In the midst of all of this hurricane stuff, sports remains as one of our personal outlets for our frustrations.
Sure, sports fans do live through their teams and individual players, but in the middle of the rubble, it is almost comforting to know that sports are right there for us ...
That is, unless you are a hockey fan. The National Hockey League lockout continues, with no end in sight.
On other fronts, football and basketball are in full swing, and on my end, the Knicks look real good. Is it a mirage or is their 5-0 start--including one victory that my son and I saw in person--the real thing?
And then we go onto baseball, our national pastime.
Yes, lots of baseball news in November.
If you like trades, the Jose Reyes trade from the Marlins to the Blue Jays is a blockbuster, once again totally depleting the Miami team and fortifying the Toronto team, making them contenders with just about every other team in that division (except the Red Sox).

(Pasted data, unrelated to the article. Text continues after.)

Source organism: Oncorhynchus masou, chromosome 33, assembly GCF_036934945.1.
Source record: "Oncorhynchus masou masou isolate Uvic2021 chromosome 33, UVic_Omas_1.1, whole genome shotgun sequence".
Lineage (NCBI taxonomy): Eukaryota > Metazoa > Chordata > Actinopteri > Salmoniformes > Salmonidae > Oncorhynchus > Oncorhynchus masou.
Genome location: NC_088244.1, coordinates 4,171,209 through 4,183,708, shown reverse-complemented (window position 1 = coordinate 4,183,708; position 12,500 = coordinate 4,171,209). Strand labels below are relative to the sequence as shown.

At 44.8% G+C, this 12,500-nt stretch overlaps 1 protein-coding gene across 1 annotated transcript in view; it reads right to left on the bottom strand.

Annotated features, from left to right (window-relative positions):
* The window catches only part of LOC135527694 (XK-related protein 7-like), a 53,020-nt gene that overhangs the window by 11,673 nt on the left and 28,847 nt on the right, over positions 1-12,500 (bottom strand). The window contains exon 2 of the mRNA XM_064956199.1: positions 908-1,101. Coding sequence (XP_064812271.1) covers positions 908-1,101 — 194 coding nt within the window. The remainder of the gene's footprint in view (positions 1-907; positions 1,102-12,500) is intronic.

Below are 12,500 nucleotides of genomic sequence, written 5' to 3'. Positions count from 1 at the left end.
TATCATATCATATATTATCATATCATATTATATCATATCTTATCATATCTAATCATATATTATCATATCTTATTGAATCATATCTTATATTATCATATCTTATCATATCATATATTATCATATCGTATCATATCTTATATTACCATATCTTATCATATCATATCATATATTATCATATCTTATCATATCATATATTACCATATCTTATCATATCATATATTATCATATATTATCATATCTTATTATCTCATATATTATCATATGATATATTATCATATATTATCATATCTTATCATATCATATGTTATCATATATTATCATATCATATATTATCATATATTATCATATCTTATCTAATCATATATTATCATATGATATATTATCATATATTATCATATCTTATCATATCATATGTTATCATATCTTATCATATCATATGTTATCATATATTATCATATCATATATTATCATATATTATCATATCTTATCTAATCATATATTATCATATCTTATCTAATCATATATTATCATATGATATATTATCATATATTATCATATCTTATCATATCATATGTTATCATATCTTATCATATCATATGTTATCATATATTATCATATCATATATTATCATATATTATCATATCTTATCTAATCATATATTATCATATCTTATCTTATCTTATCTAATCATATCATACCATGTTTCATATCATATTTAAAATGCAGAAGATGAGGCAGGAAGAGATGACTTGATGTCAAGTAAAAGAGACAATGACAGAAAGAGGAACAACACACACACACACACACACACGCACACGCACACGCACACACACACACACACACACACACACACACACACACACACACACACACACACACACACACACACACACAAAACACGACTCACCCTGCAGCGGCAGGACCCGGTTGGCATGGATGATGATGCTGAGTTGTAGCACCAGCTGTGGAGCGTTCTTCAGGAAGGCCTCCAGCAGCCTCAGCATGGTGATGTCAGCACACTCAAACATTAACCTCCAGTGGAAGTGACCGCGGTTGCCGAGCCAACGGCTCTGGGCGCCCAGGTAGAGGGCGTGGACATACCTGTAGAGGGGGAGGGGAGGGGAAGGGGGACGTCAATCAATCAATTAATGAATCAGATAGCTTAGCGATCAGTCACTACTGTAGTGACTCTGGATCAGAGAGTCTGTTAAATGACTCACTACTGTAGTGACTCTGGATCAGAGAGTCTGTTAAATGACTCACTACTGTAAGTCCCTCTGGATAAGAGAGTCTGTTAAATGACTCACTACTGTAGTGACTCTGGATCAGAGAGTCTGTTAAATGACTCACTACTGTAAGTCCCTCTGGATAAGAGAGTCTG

And to make matters even more interesting, the leagues announced their respective Cy Young Award winners yesterday, signifying that these two pitchers were the best at what they did last season.
David Price of the Rays won in the American League, and R.A. Dickey of the Mets won in the National League.
No real surprises here. Price and Dickey dominated their leagues, even though neither team they pitched for made the playoffs.
In fact, the Mets were so bad last year--only prevented from ending up in last place in their division by the totally awful and now dismantled Marlins--that Dickey was probably the one and only bright spot they had last year.
And the two pitchers couldn't be different.
Price is a sleek, classic pitcher with an assortment of nasty pitches. He throws hard.
Dickey, once a pitcher to kick around, throws just about one pitch now, and he throws soft.
He throws a knuckleball.
Not too many knuckleballers are successful, and not too many win the Cy Young Award.
None did before Dickey, but Dickey was so dominant most of the time, that voters simply could not ignore him.
So right in the middle of November, with frost on the cars that survived Hurricane Sandy, the focus is on baseball.
The national pastime lives on and on and on.
No matter how many ignorant people knock it, it stands as the only 12-month-a-year sport.
And I love it, I really do.